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Weekly Updates from Attorney General Ken Paxton: January 27, 2017

Friday, January 27, 2017 – Austin



When President Obama gave his first inaugural address, it was an emotional moment in American history. There stood the country’s first African-American president, a man who overcame the struggles of the past, yet who promised a united future, free from embitterment. He was a candidate elected on the wings of hope and change. Eight years later, I can attest that the president’s campaign pledge was at best a hollow victory.

The great deception of President Obama’s first campaign was persuading the American people that “change” was invariably good. The word “change” is in and of itself morally neutral. It can herald in a new age prosperity and growth, but it can also lead the country away from the tried and true principles that built its initial success. President Obama’s tenure in office falls into the latter category.

President Obama refused to respect the limits of his office. He often acted in spite of Congress and without a constitutional tether with which to hook his political agenda. More than that, the president made it a habit to intentionally ignore his obligation to faithfully execute federal law when it clashed with his personal preferences.

Never was this more clearly shown than with respect to immigration, where the president in equal measure legislated new policy as well as refused to enforce the rules Congress had already enacted. The president’s willful negligence was not without consequences for Texas. As I explained to Greta Van Susteren on MSNBC, illegal immigration has cost the state about $12 billion annually, much of which falls on local municipalities, stressing their resources.

To my delight, the era of Obama’s lawlessness has ended. America welcomed a new president last Friday, who also offered to change the status quo. Only this time the promised change was not a vague nod towards “progress” but a concrete vow to transfer power from Washington, D.C. back to the American people. It was a promise to return to the U.S. Constitution and to fulfill all the obligations the presidency demands.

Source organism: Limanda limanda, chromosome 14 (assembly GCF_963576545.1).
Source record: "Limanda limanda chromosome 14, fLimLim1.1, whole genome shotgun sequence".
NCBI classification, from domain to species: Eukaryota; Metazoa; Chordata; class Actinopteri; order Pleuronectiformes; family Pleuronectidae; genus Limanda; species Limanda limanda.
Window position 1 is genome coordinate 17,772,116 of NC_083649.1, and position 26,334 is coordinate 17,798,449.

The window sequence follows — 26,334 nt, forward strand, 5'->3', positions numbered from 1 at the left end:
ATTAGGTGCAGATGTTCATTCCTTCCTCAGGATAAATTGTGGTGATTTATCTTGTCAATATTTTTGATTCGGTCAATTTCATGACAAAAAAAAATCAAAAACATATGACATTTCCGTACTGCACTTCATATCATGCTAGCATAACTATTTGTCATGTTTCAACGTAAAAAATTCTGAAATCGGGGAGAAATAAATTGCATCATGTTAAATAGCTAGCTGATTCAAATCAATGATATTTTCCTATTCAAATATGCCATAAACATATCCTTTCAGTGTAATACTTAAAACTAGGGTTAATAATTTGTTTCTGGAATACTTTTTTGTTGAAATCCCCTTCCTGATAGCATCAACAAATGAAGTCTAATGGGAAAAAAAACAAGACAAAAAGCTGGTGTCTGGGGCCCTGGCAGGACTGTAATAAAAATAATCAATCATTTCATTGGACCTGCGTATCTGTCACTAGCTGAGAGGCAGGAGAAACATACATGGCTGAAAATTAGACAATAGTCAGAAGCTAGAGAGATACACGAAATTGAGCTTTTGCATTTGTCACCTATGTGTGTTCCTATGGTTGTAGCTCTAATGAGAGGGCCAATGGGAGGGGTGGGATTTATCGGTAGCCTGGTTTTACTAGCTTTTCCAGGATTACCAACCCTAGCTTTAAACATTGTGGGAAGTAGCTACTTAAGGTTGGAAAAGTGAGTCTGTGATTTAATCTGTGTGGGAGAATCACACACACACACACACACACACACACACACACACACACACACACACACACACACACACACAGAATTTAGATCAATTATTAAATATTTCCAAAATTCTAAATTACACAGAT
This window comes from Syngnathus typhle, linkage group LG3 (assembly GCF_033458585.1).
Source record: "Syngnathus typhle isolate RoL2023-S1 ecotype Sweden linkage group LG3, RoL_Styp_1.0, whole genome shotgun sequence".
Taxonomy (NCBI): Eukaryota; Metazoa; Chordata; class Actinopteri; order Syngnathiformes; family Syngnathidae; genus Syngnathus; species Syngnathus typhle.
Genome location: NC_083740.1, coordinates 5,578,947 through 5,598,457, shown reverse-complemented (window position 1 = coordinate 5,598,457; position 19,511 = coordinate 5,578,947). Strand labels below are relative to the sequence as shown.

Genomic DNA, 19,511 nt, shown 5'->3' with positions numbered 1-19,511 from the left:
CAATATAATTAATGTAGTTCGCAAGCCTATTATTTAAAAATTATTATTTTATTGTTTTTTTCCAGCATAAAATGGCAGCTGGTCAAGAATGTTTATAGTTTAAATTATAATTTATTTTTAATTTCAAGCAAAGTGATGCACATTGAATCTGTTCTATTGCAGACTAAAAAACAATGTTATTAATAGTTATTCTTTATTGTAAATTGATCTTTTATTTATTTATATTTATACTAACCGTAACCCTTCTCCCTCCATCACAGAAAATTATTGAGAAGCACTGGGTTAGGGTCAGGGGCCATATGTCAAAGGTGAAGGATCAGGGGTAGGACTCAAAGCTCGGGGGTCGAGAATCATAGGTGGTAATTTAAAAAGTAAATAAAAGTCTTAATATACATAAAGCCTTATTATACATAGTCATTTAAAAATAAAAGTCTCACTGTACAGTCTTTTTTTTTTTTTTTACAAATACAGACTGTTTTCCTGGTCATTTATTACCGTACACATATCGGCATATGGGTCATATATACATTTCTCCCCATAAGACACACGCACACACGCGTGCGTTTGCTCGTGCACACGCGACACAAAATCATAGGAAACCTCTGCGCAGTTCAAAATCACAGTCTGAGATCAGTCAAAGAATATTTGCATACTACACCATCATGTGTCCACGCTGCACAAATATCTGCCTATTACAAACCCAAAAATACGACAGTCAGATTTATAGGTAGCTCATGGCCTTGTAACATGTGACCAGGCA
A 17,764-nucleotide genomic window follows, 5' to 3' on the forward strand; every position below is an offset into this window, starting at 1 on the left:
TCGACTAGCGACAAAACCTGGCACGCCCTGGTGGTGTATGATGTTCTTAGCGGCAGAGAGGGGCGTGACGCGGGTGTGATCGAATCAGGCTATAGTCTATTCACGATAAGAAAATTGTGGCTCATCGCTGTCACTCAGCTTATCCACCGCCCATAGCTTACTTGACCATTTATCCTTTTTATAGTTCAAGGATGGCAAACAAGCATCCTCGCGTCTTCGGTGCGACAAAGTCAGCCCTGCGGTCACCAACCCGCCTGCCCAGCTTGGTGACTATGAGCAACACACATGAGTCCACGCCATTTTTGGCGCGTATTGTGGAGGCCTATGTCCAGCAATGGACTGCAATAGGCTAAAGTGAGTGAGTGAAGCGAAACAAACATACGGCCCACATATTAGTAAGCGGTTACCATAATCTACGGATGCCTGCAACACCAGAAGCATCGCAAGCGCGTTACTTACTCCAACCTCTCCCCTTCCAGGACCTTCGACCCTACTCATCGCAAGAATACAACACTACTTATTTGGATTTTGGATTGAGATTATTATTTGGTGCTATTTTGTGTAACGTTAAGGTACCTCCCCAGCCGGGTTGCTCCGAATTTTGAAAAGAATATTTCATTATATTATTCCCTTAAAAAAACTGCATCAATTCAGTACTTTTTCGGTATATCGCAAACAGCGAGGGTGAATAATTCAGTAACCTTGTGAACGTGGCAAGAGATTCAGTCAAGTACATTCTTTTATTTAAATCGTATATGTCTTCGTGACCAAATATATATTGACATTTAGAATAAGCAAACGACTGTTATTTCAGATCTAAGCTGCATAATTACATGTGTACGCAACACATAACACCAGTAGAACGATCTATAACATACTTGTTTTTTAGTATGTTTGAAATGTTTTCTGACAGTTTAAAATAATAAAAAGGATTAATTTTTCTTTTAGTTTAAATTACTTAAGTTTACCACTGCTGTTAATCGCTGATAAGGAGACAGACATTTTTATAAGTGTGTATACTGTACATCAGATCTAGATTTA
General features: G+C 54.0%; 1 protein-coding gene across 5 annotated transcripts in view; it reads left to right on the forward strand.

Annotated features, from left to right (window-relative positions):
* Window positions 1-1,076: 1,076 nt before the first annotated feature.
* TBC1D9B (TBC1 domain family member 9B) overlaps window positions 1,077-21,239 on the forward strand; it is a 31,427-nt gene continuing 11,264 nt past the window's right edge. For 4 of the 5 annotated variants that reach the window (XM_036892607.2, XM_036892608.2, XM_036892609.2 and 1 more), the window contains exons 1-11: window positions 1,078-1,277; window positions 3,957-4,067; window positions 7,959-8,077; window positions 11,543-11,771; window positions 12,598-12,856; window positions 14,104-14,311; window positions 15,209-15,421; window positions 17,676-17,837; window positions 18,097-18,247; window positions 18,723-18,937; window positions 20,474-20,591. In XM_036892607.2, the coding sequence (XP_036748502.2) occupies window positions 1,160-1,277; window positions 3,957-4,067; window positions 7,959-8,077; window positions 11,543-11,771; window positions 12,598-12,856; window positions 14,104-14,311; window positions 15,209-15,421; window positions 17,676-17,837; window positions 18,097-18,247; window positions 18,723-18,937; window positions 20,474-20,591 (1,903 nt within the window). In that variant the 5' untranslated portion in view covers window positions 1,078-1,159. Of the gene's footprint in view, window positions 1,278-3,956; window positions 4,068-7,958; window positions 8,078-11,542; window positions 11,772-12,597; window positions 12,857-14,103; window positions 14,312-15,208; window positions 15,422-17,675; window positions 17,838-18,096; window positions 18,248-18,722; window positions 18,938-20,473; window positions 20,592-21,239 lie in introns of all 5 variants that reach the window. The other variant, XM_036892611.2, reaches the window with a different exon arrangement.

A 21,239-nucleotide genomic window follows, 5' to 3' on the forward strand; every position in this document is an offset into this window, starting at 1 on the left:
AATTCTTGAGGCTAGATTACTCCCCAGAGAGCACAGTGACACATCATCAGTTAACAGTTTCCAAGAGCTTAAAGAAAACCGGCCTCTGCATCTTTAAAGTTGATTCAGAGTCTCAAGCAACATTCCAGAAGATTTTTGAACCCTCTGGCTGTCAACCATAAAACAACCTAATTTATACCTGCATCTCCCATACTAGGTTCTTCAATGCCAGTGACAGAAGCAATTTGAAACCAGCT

Time will tell how faithfully President Donald Trump will carry out that pledge, but the early signs are encouraging. In his first week alone, President Trump signed two executive orders, which righted many of the omissions President Obama made on immigration. There is still more to be done, but the welfare and security of Texans will only benefit from the additional resources the president has committed to immigration enforcement.

My office, as always, stands ready to defend Texas and the U.S. Constitution, regardless of party. For that reason, I suspect that this administration and I might occasionally butt heads. But so long as President Trump governs as he campaigned, with an eye towards the law, then his office and mine can herald in together a real moment of change—one that returns the government back to the principles of its founding.

Very Truly Yours,

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Ken Paxton